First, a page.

Frankenstein is an obvious source of inspiration here, but I love that you approached it from the monstrous motherhood angle—which is, when you think about Mary Shelley’s life, possibly the richest and most immediate!—rather than the more common science and rationality interpretations. What were some of the other inspirations for this story?
Thank you! Frankenstein was certainly a rich starting place—there are so many resonances to be found in the idea of a body that carries the scars and fragmentation of its larger society (I’m thinking here of works like Ahmed Saadawi’s Frankenstein in Baghdad). I was also interested in how anger and grief might give birth to a magic beyond the reach of scientific instruments. While these were my intellectual interests, the animating force behind this piece was something simpler—rage. I was angry about how existing in a female-identified body in this world brings with it such an ever-present calculus around negotiating danger. The what ifs we carry as we walk down the street, go to work, exist in nature, exist in our homes, exist. The violence inflicted, in particular, upon the bodies of poor women, black and indigenous women, trans women and nonbinary folks. I was angry about seeing the same old stories play out again and again and again—at having to carry the burden of these stories, those already told and those not yet manifested.
The premise of this story is that a mother creates an avenging monster not from a place of scientific inquiry, but because her daughter was murdered and nobody cares. And so there’s this animating impulse having to do with, how do we fight and struggle and make our voices heard in the midst of an uncaring world, the forces of which so often feel amassed against us?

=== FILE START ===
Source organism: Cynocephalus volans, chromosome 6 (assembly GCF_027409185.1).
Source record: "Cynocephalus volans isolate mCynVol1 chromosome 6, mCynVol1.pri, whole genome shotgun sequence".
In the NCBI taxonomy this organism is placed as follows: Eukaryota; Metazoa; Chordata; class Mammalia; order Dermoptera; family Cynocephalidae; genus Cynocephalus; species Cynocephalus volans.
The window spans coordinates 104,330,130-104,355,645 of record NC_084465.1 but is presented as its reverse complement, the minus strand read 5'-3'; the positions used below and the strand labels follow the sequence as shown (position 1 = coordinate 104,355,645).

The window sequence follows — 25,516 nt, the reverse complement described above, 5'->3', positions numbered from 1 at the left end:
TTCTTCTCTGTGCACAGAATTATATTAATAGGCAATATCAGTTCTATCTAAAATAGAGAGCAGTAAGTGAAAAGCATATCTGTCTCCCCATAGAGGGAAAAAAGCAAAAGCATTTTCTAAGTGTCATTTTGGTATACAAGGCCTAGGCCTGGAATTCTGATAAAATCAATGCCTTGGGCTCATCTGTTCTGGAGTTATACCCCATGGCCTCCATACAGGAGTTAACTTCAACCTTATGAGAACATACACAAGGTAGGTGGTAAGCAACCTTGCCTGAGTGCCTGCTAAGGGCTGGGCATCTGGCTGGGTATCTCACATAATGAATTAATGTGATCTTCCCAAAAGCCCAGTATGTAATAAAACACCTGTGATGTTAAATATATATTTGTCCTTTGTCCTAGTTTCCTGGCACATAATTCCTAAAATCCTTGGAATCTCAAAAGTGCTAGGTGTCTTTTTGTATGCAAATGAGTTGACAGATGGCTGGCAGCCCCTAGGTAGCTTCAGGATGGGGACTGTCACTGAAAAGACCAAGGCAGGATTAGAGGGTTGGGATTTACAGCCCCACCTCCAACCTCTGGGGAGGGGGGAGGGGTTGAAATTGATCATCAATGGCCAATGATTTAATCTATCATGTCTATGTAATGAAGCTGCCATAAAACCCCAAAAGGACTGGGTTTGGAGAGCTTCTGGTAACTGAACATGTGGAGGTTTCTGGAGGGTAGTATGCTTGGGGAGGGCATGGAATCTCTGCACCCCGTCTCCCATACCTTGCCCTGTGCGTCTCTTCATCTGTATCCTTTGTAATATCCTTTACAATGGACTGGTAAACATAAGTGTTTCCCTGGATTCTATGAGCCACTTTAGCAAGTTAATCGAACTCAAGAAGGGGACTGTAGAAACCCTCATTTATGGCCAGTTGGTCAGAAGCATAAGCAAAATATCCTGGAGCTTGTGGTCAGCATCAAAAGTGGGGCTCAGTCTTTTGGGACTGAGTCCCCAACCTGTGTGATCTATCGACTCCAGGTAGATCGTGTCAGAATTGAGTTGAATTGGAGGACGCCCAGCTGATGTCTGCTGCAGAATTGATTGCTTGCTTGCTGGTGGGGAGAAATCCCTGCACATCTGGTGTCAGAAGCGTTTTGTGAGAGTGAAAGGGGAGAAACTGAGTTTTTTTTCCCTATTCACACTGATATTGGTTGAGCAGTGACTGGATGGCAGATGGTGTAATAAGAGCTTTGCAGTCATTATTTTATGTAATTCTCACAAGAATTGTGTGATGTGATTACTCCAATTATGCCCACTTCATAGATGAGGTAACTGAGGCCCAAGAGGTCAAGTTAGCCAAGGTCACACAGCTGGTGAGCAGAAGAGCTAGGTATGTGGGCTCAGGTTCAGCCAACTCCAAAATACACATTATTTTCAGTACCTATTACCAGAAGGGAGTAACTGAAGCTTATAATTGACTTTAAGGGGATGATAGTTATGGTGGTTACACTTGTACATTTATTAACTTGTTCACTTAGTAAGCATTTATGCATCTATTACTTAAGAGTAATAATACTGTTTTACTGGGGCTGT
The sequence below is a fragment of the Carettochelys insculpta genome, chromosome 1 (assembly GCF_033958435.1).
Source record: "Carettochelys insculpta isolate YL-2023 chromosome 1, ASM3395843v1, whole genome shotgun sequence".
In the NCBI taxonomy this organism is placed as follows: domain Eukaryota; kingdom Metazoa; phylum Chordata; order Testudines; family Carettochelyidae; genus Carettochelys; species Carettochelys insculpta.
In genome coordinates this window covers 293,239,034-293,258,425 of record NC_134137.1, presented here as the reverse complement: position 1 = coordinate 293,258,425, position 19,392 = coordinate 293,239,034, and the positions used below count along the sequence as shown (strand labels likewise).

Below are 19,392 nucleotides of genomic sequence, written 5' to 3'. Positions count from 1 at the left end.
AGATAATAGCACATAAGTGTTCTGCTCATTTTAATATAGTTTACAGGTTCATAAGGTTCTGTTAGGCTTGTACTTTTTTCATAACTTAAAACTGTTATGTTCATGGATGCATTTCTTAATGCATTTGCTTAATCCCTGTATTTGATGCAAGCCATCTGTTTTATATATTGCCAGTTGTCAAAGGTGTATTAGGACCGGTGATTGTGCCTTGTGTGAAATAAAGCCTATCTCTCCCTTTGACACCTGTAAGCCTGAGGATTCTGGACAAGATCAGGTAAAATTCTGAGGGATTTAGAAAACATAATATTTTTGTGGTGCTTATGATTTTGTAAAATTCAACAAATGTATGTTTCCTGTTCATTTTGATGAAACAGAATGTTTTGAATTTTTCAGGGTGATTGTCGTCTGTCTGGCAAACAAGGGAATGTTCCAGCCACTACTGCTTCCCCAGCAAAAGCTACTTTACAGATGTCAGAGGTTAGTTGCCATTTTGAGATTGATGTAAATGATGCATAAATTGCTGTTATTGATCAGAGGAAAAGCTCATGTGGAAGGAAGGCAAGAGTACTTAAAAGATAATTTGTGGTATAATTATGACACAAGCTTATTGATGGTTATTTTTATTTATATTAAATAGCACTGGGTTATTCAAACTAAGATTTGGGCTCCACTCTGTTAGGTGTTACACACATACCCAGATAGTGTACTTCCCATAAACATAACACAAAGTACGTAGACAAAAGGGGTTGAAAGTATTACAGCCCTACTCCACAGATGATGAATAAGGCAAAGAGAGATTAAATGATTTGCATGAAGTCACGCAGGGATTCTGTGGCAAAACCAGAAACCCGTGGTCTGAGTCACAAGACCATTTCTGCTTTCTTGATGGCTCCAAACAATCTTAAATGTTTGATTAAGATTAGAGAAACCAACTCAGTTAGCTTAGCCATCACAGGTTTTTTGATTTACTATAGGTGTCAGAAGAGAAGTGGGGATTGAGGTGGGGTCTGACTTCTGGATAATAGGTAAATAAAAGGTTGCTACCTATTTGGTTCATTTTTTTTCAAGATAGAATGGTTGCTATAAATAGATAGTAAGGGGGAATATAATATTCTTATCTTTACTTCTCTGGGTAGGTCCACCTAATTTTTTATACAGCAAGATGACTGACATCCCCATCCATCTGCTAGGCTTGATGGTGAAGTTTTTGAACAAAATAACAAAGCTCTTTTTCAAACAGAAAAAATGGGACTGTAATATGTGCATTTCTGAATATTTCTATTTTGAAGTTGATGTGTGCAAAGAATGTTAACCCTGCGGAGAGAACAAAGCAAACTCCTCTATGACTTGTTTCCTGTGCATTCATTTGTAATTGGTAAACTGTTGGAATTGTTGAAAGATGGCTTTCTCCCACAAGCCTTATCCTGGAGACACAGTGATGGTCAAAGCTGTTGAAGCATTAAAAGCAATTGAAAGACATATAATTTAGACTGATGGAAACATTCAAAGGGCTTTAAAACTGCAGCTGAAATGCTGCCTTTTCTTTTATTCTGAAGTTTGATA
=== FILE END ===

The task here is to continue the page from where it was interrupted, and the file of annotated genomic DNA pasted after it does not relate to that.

I’m also fascinated by the use of a conglomerate point of view—fractured voices welded into one. Would you tell us a bit more about why you chose to write the story with this POV, and in this structure?
You know, I’d always been vaguely suspicious of writers who talk about the voice of a character just sort of appearing in their head . . . until it happened to me. This story arrived in the form of the girls speaking in unison. The voice is very specific—it’s probably not how these teenage girls would speak in the everyday world—yet it had a mythic quality that I found really compelling. The unity of this voice also echoed the commonality of their experience. Any woman, anywhere, could become part of that “we.”
I wrote in this voice for a while without a firm structure in mind, but the story really came together when I alighted on the idea of dividing the sections by body parts. It helped me provide a counterpoint to the plural POV—reflecting the internal tension of the narrators’ body coming apart even as the mother attempts to make them a single entity. It also enabled me to build the inherent horror of the premise into the story’s scaffolding. I didn’t want to replicate the naked and defiled bodies we see on so many detective shows, violence displayed for the sake of titillation. We know that the mother hunted through graves to find different body parts—doesn’t that give us all the awful information we need?